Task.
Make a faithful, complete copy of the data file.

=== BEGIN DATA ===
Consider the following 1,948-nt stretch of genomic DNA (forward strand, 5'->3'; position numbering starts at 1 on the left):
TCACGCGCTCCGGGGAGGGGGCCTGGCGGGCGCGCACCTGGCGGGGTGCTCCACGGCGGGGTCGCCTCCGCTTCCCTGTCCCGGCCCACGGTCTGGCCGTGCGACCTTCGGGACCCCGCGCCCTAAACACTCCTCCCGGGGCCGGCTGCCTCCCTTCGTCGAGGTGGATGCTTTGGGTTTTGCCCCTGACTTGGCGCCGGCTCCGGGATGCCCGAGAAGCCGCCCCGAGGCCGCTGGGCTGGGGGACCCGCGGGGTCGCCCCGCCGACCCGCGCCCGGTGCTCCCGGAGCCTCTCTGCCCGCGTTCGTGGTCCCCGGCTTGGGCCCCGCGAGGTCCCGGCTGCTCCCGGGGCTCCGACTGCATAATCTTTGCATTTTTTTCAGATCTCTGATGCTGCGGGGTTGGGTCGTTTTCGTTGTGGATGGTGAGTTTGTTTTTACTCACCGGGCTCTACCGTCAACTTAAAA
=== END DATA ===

Consider the following 1,948-nt stretch of genomic DNA (forward strand, 5'->3'; position numbering starts at 1 on the left):
TCACGCGCTCCGGGGAGGGGGCCTGGCGGGCGCGCACCTGGCGGGGTGCTCCACGGCGGGGTCGCCTCCGCTTCCCTGTCCCGGCCCACGGTCTGGCCGTGCGACCTTCGGGACCCCGCGCCCTAAACACTCCTCCCGGGGCCGGCTGCCTCCCTTCGTCGAGGTGGATGCTTTGGGTTTTGCCCCTGACTTGGCGCCGGCTCCGGGATGCCCGAGAAGCCGCCCCGAGGCCGCTGGGCTGGGGGACCCGCGGGGTCGCCCCGCCGACCCGCGCCCGGTGCTCCCGGAGCCTCTCTGCCCGCGTTCGTGGTCCCCGGCTTGGGCCCCGCGAGGTCCCGGCTGCTCCCGGGGCTCCGACTGCATAATCTTTGCATTTTTTTCAGATCTCTGATGCTGCGGGGTTGGGTCGTTTTCGTTGTGGATGGTGAGTTTGTTTTTACTCACCGGGCTCTACCGTCAACTTAAAA